Consumer prices in October, indeed, did not increase at all.

What will foretell the pivot is Wall Street’s new obsession.

Citi analysts argued recently that the job market “will become increasingly important for the outlook for rate cuts”, with continued strength in hiring a reason to leave the current policy rate unchanged in the 5.25% to 5.5% range.

The unemployment rate fell in November to 3.7% from 3.9%, and three-month average job gains remain above 200,000, higher than the 183,000 in the 10 years before the pandemic.

Bank of America US economist Michael Gapen said he thought the cue will come from the inflation numbers. Rate cuts come into view, he said, once the Fed’s targeted inflation measure, the Personal Consumption Expenditures (PCE) Price index, falls “clearly below three” on an annual basis, with the trend over three- and six-month time frames perhaps at 2.5% or lower.

“That would give you further confidence that inflation is slowing,” he said in November.

In Powell’s latest comments he noted PCE had hit 2.5% in recent months, while Fed governor Christopher Waller noted separately that a continued steady decline in inflation for “three months, four months, five months” would justify rate reductions under many standard rate-setting rules.

If that progress stalls, however, rate cuts would be pushed further out, and any sign of inflation resurgence is likely to be met with renewed discussion of further rate increases. Any cuts to come are also likely to lack any firm promises about future reductions.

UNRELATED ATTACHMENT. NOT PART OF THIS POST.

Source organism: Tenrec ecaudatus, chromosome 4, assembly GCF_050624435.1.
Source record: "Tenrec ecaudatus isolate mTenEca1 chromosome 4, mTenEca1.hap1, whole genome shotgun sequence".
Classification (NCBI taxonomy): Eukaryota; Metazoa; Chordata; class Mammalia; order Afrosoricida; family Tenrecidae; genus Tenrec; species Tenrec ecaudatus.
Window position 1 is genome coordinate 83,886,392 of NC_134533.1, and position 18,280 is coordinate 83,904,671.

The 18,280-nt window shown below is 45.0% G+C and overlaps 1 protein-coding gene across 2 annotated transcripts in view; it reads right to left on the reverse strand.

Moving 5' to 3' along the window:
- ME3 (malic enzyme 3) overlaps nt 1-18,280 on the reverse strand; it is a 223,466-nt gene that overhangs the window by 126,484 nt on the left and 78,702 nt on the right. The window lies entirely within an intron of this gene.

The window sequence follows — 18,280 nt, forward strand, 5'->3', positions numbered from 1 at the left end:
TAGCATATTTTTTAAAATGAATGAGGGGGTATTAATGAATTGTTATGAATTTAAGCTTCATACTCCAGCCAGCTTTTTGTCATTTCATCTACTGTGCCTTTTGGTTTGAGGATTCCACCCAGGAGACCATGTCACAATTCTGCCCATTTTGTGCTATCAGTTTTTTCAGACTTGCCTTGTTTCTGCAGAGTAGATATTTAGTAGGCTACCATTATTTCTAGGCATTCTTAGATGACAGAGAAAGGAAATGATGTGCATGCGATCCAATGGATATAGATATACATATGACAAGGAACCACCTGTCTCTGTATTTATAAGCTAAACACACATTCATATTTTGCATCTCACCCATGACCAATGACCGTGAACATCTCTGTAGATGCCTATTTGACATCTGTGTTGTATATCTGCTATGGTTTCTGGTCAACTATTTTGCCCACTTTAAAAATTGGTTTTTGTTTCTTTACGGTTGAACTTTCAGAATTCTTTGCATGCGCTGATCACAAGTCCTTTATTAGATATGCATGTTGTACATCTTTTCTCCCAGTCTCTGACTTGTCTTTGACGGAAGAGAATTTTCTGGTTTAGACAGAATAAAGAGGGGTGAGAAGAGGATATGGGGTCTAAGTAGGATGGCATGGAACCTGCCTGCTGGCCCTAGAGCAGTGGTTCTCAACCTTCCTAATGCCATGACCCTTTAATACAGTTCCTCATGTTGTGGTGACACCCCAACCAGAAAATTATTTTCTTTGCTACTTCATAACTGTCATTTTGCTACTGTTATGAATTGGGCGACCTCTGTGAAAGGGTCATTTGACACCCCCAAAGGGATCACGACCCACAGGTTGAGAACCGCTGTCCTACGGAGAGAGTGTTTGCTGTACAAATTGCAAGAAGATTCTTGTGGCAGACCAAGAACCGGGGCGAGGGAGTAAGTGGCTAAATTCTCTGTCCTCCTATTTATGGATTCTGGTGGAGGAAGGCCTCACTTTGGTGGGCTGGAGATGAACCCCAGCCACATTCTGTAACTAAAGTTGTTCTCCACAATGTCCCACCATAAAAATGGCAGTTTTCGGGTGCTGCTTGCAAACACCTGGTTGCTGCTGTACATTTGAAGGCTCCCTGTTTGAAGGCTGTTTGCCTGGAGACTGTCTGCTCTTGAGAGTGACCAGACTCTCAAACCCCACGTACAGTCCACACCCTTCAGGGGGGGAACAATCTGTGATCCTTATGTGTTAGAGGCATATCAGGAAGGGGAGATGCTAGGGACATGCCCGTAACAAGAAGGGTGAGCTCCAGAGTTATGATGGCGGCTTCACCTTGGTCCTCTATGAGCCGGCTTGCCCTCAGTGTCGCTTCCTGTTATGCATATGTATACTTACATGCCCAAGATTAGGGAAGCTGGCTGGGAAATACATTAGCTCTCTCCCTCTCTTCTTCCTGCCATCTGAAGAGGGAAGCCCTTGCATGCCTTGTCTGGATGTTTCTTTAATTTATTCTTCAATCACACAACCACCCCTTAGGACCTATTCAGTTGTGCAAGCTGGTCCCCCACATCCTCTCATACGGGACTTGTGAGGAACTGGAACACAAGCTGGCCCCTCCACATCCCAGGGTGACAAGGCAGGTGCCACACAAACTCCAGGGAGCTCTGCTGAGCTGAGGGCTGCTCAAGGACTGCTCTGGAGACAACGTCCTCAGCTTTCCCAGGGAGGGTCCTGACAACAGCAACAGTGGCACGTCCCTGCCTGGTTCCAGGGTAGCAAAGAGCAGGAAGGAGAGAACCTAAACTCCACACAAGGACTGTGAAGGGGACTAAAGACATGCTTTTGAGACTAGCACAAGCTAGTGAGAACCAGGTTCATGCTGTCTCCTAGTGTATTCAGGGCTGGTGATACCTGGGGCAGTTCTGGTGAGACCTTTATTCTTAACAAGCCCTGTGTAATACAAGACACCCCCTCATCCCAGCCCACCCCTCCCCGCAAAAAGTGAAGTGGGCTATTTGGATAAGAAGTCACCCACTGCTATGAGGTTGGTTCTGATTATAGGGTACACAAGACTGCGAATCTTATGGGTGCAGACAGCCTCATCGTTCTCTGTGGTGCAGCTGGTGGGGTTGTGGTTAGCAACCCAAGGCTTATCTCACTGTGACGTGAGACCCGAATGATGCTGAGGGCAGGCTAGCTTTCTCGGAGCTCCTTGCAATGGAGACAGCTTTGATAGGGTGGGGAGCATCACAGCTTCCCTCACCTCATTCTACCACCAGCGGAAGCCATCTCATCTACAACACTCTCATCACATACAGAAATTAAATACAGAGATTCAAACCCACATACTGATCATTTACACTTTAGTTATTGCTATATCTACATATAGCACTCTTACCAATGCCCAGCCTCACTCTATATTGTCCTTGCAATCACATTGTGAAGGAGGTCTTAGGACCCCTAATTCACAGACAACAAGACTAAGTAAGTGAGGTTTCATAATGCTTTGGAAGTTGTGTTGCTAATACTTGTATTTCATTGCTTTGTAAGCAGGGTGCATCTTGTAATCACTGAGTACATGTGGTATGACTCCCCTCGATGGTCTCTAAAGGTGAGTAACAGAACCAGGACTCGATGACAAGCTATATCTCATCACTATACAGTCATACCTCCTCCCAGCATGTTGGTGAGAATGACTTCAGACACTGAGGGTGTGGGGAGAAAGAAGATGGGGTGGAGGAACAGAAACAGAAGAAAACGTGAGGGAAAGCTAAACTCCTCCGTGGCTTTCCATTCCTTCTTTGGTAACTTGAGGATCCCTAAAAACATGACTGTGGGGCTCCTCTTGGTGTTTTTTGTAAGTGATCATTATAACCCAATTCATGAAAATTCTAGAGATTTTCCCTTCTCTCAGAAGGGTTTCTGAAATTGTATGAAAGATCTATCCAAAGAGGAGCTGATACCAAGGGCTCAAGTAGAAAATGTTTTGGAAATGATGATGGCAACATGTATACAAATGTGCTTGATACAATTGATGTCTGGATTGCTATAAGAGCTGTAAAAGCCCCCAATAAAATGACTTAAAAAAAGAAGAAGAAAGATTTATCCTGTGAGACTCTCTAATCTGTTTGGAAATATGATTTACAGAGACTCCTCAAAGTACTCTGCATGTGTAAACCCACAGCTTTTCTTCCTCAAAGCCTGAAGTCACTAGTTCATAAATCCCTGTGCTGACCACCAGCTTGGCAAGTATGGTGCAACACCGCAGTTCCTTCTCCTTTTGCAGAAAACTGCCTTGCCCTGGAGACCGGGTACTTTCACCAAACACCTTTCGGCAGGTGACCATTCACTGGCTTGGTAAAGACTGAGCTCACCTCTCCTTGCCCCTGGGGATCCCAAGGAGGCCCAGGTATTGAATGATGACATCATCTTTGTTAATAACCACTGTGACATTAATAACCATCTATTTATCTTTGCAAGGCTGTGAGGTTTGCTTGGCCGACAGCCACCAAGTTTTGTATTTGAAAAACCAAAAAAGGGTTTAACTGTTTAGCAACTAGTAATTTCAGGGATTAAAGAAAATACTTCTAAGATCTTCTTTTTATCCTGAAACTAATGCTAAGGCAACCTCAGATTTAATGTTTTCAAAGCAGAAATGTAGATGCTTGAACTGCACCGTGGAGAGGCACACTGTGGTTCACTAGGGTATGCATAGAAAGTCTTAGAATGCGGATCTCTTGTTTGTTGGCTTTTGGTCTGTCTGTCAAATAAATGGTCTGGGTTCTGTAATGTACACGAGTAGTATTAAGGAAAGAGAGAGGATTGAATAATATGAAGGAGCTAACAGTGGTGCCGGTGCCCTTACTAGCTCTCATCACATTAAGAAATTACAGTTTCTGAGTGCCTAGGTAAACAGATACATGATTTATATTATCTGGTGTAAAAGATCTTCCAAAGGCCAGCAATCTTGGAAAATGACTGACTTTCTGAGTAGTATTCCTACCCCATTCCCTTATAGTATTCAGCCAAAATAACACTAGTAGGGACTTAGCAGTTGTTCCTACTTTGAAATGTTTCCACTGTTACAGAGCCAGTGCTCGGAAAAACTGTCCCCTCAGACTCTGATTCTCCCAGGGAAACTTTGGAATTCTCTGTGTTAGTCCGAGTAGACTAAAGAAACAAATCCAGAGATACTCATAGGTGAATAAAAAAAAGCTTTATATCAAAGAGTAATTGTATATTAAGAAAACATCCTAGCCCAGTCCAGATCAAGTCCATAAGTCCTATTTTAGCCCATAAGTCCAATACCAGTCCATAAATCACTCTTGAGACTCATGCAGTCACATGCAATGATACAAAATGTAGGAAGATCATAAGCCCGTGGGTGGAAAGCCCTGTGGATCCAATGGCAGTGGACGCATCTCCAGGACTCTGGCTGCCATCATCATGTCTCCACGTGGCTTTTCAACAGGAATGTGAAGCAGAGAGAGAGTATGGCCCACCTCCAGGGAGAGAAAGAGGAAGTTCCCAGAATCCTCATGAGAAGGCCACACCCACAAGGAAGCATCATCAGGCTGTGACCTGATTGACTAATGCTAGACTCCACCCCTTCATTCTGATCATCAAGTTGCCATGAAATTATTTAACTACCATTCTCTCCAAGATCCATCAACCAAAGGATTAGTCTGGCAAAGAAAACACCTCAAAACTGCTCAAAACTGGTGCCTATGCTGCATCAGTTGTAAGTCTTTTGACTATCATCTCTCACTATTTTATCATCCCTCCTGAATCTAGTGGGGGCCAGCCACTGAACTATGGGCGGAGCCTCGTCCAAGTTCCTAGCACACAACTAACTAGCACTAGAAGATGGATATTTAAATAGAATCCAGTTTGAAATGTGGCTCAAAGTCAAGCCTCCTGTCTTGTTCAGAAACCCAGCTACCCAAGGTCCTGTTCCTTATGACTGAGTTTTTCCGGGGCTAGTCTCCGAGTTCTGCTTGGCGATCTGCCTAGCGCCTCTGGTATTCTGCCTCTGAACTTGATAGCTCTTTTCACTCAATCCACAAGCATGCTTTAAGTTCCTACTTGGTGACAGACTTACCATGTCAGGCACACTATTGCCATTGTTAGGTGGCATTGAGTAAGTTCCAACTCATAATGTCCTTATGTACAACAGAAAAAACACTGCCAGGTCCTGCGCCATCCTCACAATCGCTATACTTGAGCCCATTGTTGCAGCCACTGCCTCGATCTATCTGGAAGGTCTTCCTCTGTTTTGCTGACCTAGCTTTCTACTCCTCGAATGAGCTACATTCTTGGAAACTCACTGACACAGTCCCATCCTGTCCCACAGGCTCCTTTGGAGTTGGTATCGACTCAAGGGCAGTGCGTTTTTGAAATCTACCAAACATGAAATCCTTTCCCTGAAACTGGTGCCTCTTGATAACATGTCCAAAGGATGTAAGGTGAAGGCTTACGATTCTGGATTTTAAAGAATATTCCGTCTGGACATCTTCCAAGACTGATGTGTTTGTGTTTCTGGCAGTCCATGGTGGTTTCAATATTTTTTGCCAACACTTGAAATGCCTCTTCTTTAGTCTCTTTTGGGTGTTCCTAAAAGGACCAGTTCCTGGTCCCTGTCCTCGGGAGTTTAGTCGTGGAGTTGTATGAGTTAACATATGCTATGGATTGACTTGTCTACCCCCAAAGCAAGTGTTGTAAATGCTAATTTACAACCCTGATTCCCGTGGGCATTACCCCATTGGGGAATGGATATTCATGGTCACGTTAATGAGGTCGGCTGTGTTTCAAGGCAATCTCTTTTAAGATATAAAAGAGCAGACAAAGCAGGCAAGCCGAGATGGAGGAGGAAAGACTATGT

The Fed probably will not, as Waller noted, be trying to mount an economic rescue, instead aiming to keep policy in line with falling inflation.

It would be managing the risk, in other words, of restraining the economy more than needed to finish its inflation fight, instead of trying to open the monetary taps as happens in response to the sort of shocks that can bring on recession fast.

The meltdown of tech stocks in 2000, for example, prompted the Fed to chop nearly 5 percentage points from its roughly 6.5% federal funds rate from January to December 2001. From September 2007 to December 2008 the Fed cut rates in similarly aggressive fashion in response to a housing market crash and financial crisis.

Greenspan’s rate cut in July 1995, by contrast, was not followed by another reduction until that December, and again in January. Rates stayed steady from there until March 1997, when they were increased.

It was part of the “Great Moderation”, an era when inflation became anchored after the volatile spikes of the 1970s and 1980s, and both growth and employment remained strong through much of the decade.

Powell has often cited similar periods of long expansion as the best operating case, where the gains of low unemployment spread to the less well-off, and households can make steady progress.

In his last public comments before the December meeting, Powell said the coming period is one for the Fed to move “carefully” as the one-sided risk of inflation came into more balance with the risk of the Fed going too far.

“The risks of under- and overtightening are becoming more balanced,” Powell said. “We don’t need to be in a rush now ... We’re getting what we wanted to get.”

Reuters